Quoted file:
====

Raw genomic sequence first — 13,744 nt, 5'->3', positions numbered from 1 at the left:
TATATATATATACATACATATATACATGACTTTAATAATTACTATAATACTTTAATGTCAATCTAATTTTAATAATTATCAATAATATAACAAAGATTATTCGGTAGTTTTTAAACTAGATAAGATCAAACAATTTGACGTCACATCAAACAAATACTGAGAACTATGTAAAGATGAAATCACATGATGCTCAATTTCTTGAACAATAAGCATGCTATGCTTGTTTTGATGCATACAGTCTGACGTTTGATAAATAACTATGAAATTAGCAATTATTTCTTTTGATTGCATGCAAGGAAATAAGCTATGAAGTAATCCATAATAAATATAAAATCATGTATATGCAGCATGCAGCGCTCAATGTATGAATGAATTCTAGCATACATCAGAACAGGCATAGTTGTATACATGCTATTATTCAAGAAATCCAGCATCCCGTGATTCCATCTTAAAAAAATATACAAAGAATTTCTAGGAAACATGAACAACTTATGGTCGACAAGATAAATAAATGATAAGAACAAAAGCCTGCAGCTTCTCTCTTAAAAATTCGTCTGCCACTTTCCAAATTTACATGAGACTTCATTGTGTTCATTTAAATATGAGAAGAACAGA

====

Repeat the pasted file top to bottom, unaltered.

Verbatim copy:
Raw genomic sequence first — 13,744 nt, 5'->3', positions numbered from 1 at the left:
TATATATATATACATACATATATACATGACTTTAATAATTACTATAATACTTTAATGTCAATCTAATTTTAATAATTATCAATAATATAACAAAGATTATTCGGTAGTTTTTAAACTAGATAAGATCAAACAATTTGACGTCACATCAAACAAATACTGAGAACTATGTAAAGATGAAATCACATGATGCTCAATTTCTTGAACAATAAGCATGCTATGCTTGTTTTGATGCATACAGTCTGACGTTTGATAAATAACTATGAAATTAGCAATTATTTCTTTTGATTGCATGCAAGGAAATAAGCTATGAAGTAATCCATAATAAATATAAAATCATGTATATGCAGCATGCAGCGCTCAATGTATGAATGAATTCTAGCATACATCAGAACAGGCATAGTTGTATACATGCTATTATTCAAGAAATCCAGCATCCCGTGATTCCATCTTAAAAAAATATACAAAGAATTTCTAGGAAACATGAACAACTTATGGTCGACAAGATAAATAAATGATAAGAACAAAAGCCTGCAGCTTCTCTCTTAAAAATTCGTCTGCCACTTTCCAAATTTACATGAGACTTCATTGTGTTCATTTAAATATGAGAAGAACAGA